Last week we pointed out how utilities stocks – a market safe-haven – were exhibiting some amazing strength while everything else was falling apart. It was a hint that investors were thinking a pullback was looming, and if they’re thinking it, they may well eventually make it happen.
The thesis turned out to be right too, for the day and a half following the Thursday afternoon we posted the possibility. Stocks tanked in earnest on Thursday, and followed through on Friday.
Monday’s action of course called the idea into question, with utilities taking a back seat and technology stocks leading the bullish way. That’s a sign of a “risk on” mentality. For a short while on Tuesday it looked that that was the new shape of things to come… a bullish revival. By the end of Tuesday’s session though, the broad market was on its heels again, and (check this out) utility stocks were the one bright spot. [Utility stocks are marked by the peach-colored line on our comparative representation.]
Seeing this dynamic once again points to a bearish mindset; traders are looking for safety, and they’re shedding risk.
What’s interesting about the whole thing is the interplay of the key indices, and the S&P 500 in particular, with its 200-day moving average line.
Take a look at the daily chart of the S&P 500 below; the green line is the pivotal 200-day moving average line. All it took was a kiss of it on Friday to bring the selling effort to a halt. It turns out that was even the Launchpad for a rebound effort on Monday. It wasn’t an effort built to last though. Tuesday’s action almost turned into a bearish engulfing bar – engulfing Monday’s bar – and dragged the index to within striking distance of a break back under the 200-day moving average line.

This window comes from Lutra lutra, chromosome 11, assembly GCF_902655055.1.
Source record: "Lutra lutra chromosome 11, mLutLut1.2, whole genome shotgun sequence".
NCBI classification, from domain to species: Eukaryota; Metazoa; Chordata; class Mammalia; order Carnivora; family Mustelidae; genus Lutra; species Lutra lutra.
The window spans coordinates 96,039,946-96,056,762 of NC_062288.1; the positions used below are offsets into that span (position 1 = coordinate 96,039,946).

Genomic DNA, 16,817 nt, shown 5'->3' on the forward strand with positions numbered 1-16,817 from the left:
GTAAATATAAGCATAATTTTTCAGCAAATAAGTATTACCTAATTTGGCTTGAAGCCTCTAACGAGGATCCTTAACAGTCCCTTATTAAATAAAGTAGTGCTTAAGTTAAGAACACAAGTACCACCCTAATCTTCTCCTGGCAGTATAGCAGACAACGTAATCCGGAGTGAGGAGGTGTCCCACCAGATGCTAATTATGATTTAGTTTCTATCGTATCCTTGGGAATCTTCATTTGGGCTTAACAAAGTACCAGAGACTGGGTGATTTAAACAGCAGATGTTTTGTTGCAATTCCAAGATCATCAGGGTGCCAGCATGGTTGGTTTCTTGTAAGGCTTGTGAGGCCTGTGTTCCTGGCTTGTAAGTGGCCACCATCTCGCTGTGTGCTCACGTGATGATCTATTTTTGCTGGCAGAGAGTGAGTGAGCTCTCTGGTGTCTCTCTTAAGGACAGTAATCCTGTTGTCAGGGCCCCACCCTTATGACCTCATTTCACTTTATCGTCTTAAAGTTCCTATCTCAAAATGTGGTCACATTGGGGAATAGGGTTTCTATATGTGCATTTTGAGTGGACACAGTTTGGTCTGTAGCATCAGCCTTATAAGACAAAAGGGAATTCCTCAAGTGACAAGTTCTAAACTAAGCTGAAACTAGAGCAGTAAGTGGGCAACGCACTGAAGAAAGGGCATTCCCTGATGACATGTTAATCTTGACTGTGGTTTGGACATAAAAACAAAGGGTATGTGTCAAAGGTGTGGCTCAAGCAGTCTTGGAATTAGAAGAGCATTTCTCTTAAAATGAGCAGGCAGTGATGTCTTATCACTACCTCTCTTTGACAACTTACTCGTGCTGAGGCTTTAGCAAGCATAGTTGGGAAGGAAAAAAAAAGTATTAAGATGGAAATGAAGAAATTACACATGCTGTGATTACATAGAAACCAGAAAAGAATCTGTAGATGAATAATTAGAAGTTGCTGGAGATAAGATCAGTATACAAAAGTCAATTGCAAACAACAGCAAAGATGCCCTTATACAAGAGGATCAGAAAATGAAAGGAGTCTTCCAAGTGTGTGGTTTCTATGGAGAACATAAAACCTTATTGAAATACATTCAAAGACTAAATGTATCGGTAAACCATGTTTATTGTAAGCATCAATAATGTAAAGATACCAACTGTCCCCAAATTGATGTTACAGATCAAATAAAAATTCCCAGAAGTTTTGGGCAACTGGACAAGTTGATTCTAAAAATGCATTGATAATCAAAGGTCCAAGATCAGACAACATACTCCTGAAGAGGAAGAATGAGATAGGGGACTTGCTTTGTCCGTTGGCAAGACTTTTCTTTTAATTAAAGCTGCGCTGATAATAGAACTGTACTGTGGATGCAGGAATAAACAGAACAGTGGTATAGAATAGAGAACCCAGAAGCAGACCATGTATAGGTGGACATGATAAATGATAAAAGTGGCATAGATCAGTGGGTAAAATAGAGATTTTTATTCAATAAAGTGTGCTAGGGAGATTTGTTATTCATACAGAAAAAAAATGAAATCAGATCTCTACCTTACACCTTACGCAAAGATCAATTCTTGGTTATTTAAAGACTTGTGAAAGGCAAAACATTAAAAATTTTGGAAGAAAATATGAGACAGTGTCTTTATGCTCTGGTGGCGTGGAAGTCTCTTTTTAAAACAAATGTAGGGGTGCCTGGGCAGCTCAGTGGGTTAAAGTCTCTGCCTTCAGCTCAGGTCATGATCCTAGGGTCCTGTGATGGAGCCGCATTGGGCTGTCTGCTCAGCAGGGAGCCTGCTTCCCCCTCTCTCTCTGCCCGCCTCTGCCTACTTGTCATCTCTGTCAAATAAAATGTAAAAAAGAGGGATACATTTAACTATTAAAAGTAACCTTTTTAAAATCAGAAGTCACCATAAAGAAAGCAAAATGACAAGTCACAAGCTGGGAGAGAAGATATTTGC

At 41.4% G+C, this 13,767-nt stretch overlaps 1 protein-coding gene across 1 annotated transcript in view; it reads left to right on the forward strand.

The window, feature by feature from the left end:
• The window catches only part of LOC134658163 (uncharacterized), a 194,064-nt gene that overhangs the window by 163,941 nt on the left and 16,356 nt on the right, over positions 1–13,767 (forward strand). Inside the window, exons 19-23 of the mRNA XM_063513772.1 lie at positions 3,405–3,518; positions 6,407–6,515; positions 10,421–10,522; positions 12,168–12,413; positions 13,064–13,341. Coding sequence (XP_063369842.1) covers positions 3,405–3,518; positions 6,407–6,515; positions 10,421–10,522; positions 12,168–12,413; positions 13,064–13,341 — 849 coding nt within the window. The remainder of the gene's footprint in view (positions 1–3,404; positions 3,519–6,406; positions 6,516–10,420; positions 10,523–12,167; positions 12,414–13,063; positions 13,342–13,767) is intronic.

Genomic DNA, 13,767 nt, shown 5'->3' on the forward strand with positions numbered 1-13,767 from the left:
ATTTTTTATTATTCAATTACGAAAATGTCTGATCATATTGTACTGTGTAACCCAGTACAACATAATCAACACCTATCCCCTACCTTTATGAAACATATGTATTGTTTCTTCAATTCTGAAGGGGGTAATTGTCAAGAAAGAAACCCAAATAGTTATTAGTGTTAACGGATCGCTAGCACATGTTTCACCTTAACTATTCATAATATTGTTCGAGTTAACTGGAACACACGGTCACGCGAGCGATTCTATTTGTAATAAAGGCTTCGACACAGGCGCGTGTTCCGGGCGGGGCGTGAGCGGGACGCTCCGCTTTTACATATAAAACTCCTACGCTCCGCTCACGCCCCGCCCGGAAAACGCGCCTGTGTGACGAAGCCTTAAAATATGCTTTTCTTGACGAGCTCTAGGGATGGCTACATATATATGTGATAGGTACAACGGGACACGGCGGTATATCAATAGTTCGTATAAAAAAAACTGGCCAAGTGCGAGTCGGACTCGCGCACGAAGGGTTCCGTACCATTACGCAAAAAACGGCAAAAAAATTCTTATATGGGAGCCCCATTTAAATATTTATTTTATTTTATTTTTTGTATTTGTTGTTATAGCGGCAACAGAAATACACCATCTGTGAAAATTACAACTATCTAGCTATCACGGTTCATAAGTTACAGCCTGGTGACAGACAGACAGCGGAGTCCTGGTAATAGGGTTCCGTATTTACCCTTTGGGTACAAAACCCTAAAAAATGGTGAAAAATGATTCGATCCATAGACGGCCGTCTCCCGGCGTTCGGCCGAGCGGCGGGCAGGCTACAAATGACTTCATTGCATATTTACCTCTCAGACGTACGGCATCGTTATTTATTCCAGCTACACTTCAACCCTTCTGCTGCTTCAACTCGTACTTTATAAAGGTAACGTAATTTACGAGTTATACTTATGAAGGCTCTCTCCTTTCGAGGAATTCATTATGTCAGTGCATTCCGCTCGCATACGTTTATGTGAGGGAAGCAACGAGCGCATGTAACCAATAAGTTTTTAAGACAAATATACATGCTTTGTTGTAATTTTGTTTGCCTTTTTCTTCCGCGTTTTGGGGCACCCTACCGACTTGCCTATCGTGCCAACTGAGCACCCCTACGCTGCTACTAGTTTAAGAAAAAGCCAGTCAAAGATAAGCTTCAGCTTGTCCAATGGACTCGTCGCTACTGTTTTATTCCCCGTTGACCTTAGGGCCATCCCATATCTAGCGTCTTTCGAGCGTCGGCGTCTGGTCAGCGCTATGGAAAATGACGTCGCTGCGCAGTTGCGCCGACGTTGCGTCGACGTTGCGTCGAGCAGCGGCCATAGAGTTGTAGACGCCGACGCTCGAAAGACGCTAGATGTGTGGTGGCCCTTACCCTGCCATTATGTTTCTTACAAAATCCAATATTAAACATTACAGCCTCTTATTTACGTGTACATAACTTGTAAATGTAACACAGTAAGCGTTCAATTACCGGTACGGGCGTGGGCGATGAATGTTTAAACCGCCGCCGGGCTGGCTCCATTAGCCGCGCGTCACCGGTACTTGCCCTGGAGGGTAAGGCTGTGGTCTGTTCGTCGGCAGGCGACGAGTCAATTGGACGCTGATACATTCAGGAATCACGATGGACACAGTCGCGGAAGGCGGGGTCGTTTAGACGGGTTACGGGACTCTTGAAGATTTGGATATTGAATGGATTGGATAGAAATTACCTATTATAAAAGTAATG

Yes, the 200-day line prompted two bullish reversals the last two times it was tested. The bears keep attacking it though. If they continue to do so, it’ll eventually break down as a support level. If and when that happens,
Also notice that the amount of volume we’re seeing on the down days is robust, and rising.
Bottom line? One red flag is already waving, and another is on the verge. That’s the strength in the market’s safest sector, and the approach to the 200-day line, respectively. The clinchers will be a break below the 200-day moving average, and if the VIX pops above its recent ceiling at 26.0.
Sit tight, and just know that the bulls are the ones who have something to prove here. They have a headwind they’ll have to overcome.
The irony is, this weakness is developing at a time when stocks are supposed to be bullish. April is one of the best months of the year, and March is supposed to be pretty bullish as well. When they’re not as bullish as they normally are though, they tend to be really, really bad performers. And one more bad day could open the floodgates.